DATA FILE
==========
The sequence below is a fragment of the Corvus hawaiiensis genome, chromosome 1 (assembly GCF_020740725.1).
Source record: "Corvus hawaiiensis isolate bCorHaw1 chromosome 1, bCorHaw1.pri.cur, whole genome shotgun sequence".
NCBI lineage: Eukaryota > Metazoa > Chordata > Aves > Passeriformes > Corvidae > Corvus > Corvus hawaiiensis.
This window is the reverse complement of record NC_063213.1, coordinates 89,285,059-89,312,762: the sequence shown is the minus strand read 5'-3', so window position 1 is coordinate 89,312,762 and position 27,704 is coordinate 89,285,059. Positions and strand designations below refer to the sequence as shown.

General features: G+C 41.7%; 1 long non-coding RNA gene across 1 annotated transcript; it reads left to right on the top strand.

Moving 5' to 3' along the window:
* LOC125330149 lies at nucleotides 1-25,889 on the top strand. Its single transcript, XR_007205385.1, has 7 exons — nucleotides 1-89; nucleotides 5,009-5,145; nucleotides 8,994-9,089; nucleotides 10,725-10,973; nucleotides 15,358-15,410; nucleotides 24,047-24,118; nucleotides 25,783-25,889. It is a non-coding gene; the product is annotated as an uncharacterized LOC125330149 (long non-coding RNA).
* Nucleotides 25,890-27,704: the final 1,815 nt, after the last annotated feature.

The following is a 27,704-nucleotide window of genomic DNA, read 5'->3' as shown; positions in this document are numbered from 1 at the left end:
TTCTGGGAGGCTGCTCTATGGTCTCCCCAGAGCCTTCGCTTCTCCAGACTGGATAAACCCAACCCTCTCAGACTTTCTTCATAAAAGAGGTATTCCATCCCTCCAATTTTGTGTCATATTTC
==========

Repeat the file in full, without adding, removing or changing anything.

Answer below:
The sequence below is a fragment of the Corvus hawaiiensis genome, chromosome 1 (assembly GCF_020740725.1).
Source record: "Corvus hawaiiensis isolate bCorHaw1 chromosome 1, bCorHaw1.pri.cur, whole genome shotgun sequence".
NCBI lineage: Eukaryota > Metazoa > Chordata > Aves > Passeriformes > Corvidae > Corvus > Corvus hawaiiensis.
This window is the reverse complement of record NC_063213.1, coordinates 89,285,059-89,312,762: the sequence shown is the minus strand read 5'-3', so window position 1 is coordinate 89,312,762 and position 27,704 is coordinate 89,285,059. Positions and strand designations below refer to the sequence as shown.

General features: G+C 41.7%; 1 long non-coding RNA gene across 1 annotated transcript; it reads left to right on the top strand.

Moving 5' to 3' along the window:
* LOC125330149 lies at nucleotides 1-25,889 on the top strand. Its single transcript, XR_007205385.1, has 7 exons — nucleotides 1-89; nucleotides 5,009-5,145; nucleotides 8,994-9,089; nucleotides 10,725-10,973; nucleotides 15,358-15,410; nucleotides 24,047-24,118; nucleotides 25,783-25,889. It is a non-coding gene; the product is annotated as an uncharacterized LOC125330149 (long non-coding RNA).
* Nucleotides 25,890-27,704: the final 1,815 nt, after the last annotated feature.

The following is a 27,704-nucleotide window of genomic DNA, read 5'->3' as shown; positions in this document are numbered from 1 at the left end:
TTCTGGGAGGCTGCTCTATGGTCTCCCCAGAGCCTTCGCTTCTCCAGACTGGATAAACCCAACCCTCTCAGACTTTCTTCATAAAAGAGGTATTCCATCCCTCCAATTTTGTGTCATATTTC